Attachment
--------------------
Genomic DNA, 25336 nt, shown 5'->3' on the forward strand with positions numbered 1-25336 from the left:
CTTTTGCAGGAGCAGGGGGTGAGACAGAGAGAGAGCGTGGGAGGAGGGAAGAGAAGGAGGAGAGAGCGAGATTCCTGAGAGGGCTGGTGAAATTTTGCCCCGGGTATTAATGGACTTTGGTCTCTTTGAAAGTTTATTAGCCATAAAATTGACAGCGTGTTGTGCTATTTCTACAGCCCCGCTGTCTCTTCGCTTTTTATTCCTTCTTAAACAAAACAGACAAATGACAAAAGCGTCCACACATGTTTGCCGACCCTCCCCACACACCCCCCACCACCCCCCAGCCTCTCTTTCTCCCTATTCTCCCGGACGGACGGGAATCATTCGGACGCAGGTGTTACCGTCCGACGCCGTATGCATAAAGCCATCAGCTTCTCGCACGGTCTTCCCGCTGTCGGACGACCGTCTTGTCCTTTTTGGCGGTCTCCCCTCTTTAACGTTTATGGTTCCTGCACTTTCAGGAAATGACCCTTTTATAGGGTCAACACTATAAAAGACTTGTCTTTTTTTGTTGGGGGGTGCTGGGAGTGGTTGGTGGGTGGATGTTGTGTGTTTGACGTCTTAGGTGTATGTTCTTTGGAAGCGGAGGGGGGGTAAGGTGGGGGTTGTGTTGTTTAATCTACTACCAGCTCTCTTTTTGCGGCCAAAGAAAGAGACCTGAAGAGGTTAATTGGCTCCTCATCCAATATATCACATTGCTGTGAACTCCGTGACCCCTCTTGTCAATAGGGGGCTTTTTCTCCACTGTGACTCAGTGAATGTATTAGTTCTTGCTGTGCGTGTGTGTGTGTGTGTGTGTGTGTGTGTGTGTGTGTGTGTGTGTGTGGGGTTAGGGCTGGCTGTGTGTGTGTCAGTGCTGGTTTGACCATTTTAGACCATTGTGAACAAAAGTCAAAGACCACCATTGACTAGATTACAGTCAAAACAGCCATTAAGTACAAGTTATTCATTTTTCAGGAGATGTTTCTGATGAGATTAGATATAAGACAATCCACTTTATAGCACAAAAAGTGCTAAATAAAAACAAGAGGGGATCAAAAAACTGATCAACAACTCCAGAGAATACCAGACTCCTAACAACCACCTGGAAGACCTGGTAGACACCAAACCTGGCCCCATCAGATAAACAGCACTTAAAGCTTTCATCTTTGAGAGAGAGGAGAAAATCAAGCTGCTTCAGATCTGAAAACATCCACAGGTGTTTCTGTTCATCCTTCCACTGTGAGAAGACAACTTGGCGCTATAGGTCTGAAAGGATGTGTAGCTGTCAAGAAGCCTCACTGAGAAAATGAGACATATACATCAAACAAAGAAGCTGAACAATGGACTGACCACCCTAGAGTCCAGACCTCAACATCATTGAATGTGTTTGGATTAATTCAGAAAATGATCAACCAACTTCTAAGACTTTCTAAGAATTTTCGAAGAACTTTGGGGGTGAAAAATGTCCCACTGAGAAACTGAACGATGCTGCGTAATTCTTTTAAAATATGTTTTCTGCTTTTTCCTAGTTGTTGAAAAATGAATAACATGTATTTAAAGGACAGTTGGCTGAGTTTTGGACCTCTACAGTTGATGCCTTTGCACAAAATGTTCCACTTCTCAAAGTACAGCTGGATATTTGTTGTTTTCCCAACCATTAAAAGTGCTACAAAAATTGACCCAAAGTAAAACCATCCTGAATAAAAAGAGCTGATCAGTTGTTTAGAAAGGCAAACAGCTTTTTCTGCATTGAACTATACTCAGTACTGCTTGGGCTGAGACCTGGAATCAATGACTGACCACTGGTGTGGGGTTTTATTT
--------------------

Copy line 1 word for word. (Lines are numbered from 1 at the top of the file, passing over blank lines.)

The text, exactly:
Genomic DNA, 25336 nt, shown 5'->3' on the forward strand with positions numbered 1-25336 from the left: